Caribbean Women Break the Silence for #16Days

Date: 08 December 2016

This 16 Days of Activism Caribbean women have broken their silence to expose daily experiences of street harassment and sexual violence. Their speaking out loud highlights that violence against women is a lived reality for many of our loved ones and can have life or death consequences. All persons have a responsibility to see that we eliminate all forms of violence against women and girls.

Barbados

Standing in your own power, truth and dignity as an individual were the take-aways for final year law students of the University of the West Indies Cave Hill Campus as they participated in a Gender and Human Rights Study Visit to UN Women. 

UN Women MCO Caribbean Head of Office a.i. Tonni Brodber explored concepts of gender, power, human rights, gender based violence and the international human rights frameworks including CEDAW during the session to mark the start of the 16 Days of Activism to End Violence Against Women. Exploration of the Access to Justice roadmap for female victims of sexual assault crimes in different jurisdictions was one of the key activities for the students who represent a number of Caribbean nations.

 

 16 Days BGIUILAWStudyVisit

UN Women Head of Office a.i. Tonni Brodber presenting on Gender and Human Rights to visiting final year law students of the University of the West Indies Cave Hill Campus 

16 Days BGIUILAWStudyVisit

UNiTE Caribbean Artist and HeForShe Ambassador AJA Aja Poet and UN Women Head of Office a.i. Tonni Brodber during a study visit with UWI Cave Hill final year law students on International Day for the Elimination of Violence Against Women at the start of #16Days 

Photos: UN Women/Sharon Carter-Burke

Kingston, Jamaica

As part of #16Days activities, UWI LEADS of the University of the West Indies Mona Campus and UN Women hosted the clothesline project which challenges the ‘culture of silence’ around rape and encourages women, men, allies and survivors and their friends and families, to tell their story by painting a statement on a T-shirt and hang it on "the Clothes Line". 

It is a direct challenge to rape culture and symbolises the hanging of our ‘dirty laundry’ in public, essentially saying that women and men are willing to step forward and speak the truth and show support in spreading the message of reducing violence against women and girls. This activity coordinated under the UN Women-funded Safety and Sexual Health Project.

 

 

 Clothes Lne Project

Clothes Lne Project

Photos: UN Women/Khristina Godfrey

Port of Spain, Trinidad and Tobago

The Network of Rural Women Producers of Trinidad and Tobago, UN Women MCO Caribbean, ParlAmericas and the Parliament of the Republic of Trinidad and Tobago observed #16DaysofActivism with a consultation on "Addressing Gender Based Violence in the framework of the Sustainable Development Goals.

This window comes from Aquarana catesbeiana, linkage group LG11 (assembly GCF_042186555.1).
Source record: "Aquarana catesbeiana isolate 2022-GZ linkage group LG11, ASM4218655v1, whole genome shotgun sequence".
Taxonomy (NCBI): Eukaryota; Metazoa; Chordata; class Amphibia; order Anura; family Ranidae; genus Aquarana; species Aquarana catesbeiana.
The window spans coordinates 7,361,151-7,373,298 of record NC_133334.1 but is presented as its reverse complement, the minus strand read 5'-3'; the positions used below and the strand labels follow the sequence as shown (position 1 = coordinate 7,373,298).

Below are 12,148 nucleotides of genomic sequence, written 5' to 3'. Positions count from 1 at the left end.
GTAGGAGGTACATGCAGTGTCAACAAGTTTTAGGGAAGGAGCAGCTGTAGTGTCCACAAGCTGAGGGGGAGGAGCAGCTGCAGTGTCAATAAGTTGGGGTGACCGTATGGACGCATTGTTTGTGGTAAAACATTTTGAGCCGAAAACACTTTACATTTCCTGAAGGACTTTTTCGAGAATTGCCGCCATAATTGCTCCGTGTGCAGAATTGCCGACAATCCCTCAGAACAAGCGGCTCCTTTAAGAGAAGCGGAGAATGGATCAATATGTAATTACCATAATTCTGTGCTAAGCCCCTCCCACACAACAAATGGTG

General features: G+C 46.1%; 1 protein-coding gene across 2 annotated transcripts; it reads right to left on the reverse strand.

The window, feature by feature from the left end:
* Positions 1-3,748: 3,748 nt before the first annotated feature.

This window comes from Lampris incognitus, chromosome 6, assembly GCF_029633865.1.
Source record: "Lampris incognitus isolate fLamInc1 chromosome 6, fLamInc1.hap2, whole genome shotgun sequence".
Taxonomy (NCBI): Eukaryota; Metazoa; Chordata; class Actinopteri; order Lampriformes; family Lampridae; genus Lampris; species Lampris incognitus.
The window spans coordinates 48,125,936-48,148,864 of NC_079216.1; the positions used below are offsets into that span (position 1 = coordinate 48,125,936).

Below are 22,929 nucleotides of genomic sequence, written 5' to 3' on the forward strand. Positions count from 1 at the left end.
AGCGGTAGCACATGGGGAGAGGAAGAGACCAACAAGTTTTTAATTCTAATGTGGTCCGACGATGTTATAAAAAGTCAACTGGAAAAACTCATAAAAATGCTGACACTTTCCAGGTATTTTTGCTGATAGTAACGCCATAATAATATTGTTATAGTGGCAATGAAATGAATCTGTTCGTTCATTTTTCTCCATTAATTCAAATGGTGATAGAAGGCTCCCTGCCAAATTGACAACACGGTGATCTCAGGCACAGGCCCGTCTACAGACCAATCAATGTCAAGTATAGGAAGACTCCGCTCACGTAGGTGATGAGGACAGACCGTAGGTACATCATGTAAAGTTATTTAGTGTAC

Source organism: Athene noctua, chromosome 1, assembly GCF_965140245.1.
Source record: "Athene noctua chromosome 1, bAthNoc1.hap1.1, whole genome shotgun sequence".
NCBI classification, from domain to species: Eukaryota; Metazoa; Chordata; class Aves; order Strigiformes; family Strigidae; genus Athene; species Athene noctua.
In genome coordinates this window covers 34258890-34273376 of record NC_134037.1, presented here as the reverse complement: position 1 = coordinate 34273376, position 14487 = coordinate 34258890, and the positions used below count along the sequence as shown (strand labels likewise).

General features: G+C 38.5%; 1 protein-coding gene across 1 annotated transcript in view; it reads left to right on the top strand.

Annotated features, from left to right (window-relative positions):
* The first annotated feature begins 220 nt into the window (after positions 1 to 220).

The event also featured the launch of a web portal http://parlgendertools.org  developed by UN Women and ParlAmericas which includes tool kits to support parliamentary work in the Caribbean on gender equality. 


Trinidad and Tobago Parliament Consultation - 16 Days

Trinidad and Tobago Parliament consultation 16 Days



Trinidad and Tobago Parliament consultation 16 Days

(from left - Honourable Bridgid Annisette-George - Speaker of the House of Representatives; President of the Senate, Senator the Honourable Christine Kangaloo and Leader of Government Business in the House of Representatives, Camille Robinson-Regis)

Photos: UN Women/Sharon Carter-Burke



Kingston, Jamaica

IDEVAW Silent march 

The Silent Protest is a civil society led initiative held November 25 to commemorate the International Day to Eliminate Violence against Women - in the context of HIV. Organised by JASL, one of UN Women’s partners, alongside other civil society partners such as WE-Change, Eve for Life and WMW, among others. The protest took place near a major thoroughfare in the capital city Kingston during peak hour traffic. Many participants cover their mouths to symbolise the high levels of under-reporting of victims and the culture of rape that often pushes women into silence. This is the second year that this event is being held. JASL gave a tentative headcount of 300 participants.

 

 

Jamaica Silent Protest

 

 Jamaica Silent Protest
Photos: UN Women/Khristina Godfrey

 

In the safe and healing space offered by #OrangeLights, seven survivors shared their stories of sexual and/or intimate partner violence or shared the stories of other women not yet ready to share their stories themselves. 

Poetry and music featured at this the second annual staging of #OrangeLights, - a storytelling event organised by WE-Change and UN Women. 

Two of the women who shared their experiences via poetry highlighted the connections they feel with the community of Caribbean women that has been emerging since two women in Barbados using the hashtag #LifeInLeggings, began sharing stories of sexual harassment and sexual violence on Facebook via the hashtag during #16days.

Orange Lights

Survivor, author and activist Tamika Williams read from her book “Unearthing the Diamond” 

Orange Lights

UN Women Jamaica National Programme Coordinator Taitu Heron